Use of an Attenuated Strain of Venezuelan Equine Encephalo-Myelitis Virus for Immunization in Man

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  • U. S. Army Medical Unit, Fort Detrick, Maryland
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An attenuated strain of Venezuelan equine encephalomyelitis (VEE) virus has been employed for the immunization of persons at the risk of infection with virulent strains of this virus.

Systemic reactions following inoculation of either 50th or 80th passage virus occurred in approximately 40% of persons who had previously received several doses of killed vaccine. In persons who had not received the vaccine such reactions occurred in approximately 85%.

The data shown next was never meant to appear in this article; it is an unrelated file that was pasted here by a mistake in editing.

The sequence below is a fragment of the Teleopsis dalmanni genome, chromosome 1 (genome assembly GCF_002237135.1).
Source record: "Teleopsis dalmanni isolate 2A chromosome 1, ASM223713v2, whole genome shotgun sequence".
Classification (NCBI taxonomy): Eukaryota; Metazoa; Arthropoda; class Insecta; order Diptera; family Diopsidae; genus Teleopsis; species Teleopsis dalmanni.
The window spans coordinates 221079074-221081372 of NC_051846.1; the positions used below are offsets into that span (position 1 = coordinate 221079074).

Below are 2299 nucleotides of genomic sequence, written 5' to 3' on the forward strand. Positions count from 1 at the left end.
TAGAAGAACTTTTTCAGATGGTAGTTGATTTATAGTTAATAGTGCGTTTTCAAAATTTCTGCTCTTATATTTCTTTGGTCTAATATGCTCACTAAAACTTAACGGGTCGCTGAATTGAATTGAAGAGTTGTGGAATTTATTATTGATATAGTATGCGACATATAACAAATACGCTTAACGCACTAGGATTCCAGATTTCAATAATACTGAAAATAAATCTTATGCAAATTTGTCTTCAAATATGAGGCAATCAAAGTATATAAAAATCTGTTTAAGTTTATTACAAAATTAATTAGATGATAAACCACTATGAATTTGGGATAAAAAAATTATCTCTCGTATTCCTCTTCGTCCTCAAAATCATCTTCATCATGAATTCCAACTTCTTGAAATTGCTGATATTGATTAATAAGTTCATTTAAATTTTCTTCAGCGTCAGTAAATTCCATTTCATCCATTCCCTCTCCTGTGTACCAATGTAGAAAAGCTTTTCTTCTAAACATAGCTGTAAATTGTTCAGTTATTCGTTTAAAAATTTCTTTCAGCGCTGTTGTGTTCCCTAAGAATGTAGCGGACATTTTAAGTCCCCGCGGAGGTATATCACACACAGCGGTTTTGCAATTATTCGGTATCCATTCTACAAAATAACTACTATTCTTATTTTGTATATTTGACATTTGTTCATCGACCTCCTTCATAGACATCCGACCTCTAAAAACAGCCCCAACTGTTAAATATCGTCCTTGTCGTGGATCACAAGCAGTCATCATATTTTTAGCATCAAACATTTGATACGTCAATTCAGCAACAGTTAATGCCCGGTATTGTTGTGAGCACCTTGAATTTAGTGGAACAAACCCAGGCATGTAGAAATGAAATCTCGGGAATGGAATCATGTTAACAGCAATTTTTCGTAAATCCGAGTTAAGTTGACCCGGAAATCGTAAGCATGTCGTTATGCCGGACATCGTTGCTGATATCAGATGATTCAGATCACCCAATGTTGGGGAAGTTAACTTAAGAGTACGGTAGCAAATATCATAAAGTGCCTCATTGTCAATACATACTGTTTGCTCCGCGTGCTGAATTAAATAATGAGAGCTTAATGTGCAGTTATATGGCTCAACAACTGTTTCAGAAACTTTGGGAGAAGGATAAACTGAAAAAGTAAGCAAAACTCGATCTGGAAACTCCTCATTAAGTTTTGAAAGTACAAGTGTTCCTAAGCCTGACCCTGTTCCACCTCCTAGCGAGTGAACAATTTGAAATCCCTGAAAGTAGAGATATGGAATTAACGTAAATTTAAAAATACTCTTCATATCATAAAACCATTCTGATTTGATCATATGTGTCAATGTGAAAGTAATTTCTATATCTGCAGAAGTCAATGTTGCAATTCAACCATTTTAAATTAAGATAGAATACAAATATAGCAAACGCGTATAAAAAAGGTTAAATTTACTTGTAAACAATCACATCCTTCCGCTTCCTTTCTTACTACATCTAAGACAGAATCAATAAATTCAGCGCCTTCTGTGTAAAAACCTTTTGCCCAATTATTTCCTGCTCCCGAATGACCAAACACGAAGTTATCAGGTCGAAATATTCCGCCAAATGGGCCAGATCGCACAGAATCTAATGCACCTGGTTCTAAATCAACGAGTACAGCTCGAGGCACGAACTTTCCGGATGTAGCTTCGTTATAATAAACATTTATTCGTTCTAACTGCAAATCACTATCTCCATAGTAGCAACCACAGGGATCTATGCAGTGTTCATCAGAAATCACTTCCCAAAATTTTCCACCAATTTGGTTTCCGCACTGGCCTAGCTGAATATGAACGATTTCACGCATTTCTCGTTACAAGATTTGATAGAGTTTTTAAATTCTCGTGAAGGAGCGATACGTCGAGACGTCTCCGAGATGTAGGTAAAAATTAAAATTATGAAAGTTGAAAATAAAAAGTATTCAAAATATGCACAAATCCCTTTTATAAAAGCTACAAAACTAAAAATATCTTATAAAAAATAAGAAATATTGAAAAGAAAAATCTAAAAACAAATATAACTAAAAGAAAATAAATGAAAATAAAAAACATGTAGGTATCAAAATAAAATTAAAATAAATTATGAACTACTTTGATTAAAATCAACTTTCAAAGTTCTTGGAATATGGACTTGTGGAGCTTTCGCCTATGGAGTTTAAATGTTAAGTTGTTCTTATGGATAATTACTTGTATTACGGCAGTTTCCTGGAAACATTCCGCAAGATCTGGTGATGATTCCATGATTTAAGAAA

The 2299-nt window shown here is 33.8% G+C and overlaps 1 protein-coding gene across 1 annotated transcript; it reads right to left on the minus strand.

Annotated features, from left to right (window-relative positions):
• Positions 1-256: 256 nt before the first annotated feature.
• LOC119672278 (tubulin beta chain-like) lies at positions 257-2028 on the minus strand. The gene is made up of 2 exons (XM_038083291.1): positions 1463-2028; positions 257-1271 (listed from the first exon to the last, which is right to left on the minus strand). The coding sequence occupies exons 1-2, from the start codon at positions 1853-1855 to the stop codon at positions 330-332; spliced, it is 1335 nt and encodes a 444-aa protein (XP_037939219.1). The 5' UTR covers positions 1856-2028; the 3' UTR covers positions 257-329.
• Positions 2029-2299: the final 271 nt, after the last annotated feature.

The attenuated virus elicited immunity in man against challenge with virulent unmodified virus.

A substrain was derived by plaque selection which differed from the original attenuated virus in its reduced capacity to induce untoward reactions in selected laboratory hosts and in man.

Animals inoculated with the substrain of attenuated virus resisted challenge with 109 lethal doses of four other strains of virulent VEE virus.

Author Notes

Colonel, Medical Service Corps, United States Army. Present address: Armed Forces Institute of Pathology, Walter Reed Army Medical Center, Washington, D. C.

Colonel, Medical Corps, United States Army. Present address: Medical R & D Command, Office of the Surgeon General, Washington, D. C.